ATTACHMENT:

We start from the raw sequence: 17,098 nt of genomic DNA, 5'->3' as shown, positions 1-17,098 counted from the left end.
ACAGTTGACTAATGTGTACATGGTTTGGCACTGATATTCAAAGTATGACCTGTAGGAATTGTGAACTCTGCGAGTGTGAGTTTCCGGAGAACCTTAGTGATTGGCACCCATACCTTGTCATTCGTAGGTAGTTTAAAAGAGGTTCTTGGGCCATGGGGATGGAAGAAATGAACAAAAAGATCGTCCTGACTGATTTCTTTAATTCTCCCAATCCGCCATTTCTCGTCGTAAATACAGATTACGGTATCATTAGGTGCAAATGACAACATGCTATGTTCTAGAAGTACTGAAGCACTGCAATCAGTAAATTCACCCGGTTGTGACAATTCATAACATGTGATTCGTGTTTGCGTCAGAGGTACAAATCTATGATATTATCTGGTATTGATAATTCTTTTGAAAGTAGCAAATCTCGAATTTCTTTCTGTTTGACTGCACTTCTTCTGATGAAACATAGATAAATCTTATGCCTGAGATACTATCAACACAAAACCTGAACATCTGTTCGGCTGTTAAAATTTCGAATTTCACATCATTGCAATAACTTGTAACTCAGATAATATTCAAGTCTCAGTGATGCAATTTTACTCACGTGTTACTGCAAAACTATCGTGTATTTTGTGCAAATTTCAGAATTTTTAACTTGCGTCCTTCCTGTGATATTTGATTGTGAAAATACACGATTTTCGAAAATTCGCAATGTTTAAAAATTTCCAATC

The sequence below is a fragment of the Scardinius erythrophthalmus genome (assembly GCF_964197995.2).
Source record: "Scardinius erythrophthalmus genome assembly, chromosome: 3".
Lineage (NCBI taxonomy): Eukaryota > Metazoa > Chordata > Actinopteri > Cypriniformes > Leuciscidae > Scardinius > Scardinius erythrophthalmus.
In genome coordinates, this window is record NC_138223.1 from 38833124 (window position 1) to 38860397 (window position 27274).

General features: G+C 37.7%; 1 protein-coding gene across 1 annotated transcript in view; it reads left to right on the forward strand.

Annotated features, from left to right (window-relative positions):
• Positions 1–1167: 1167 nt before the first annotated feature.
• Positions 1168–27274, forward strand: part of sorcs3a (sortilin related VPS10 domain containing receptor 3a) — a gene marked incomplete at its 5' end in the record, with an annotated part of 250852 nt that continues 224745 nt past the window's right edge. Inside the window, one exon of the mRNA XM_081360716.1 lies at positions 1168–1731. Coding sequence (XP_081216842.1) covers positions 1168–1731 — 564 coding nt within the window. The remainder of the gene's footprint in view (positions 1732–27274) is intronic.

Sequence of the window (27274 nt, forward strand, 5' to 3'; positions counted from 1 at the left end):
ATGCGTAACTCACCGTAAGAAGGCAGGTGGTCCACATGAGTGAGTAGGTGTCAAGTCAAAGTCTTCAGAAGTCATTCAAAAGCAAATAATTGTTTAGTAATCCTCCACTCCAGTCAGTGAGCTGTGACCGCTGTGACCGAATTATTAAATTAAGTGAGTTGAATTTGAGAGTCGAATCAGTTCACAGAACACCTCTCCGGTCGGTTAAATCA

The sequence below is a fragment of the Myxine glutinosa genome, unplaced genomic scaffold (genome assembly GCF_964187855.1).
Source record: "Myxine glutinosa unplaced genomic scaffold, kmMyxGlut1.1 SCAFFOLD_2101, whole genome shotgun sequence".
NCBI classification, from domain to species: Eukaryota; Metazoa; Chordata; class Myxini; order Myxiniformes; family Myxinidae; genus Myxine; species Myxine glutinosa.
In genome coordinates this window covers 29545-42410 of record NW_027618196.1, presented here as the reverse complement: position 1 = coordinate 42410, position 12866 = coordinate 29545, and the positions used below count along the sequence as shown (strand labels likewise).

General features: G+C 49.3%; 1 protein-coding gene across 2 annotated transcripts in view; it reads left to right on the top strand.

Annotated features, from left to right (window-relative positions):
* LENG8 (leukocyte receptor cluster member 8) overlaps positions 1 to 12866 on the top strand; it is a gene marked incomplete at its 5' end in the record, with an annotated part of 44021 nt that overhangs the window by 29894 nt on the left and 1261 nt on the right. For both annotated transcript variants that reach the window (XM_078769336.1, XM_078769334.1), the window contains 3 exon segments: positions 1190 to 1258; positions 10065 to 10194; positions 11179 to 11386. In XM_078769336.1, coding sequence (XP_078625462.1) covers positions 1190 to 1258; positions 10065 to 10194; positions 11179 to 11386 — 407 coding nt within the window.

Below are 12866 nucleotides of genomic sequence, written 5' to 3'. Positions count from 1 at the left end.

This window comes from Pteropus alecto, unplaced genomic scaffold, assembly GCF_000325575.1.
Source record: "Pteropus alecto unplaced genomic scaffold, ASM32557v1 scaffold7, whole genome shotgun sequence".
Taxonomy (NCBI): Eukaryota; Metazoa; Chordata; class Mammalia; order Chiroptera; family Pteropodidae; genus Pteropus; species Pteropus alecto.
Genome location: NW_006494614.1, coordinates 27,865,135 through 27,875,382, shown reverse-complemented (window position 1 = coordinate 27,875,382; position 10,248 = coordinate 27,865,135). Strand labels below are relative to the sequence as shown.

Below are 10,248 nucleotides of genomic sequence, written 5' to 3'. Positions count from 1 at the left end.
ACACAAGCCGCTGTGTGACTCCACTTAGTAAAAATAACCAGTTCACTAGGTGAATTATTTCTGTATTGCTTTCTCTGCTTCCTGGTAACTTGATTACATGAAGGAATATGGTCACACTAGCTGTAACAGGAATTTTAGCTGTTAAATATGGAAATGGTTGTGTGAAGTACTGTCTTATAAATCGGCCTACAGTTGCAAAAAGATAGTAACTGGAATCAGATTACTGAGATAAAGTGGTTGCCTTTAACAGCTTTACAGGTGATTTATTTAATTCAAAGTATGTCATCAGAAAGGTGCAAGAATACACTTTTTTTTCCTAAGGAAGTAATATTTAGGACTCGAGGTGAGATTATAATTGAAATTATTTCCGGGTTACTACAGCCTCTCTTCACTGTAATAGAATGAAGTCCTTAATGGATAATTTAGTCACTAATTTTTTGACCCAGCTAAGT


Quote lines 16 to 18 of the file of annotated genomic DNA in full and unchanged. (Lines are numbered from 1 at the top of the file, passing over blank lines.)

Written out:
In genome coordinates this window covers 29545-42410 of record NW_027618196.1, presented here as the reverse complement: position 1 = coordinate 42410, position 12866 = coordinate 29545, and the positions used below count along the sequence as shown (strand labels likewise).

General features: G+C 49.3%; 1 protein-coding gene across 2 annotated transcripts in view; it reads left to right on the top strand.

Annotated features, from left to right (window-relative positions):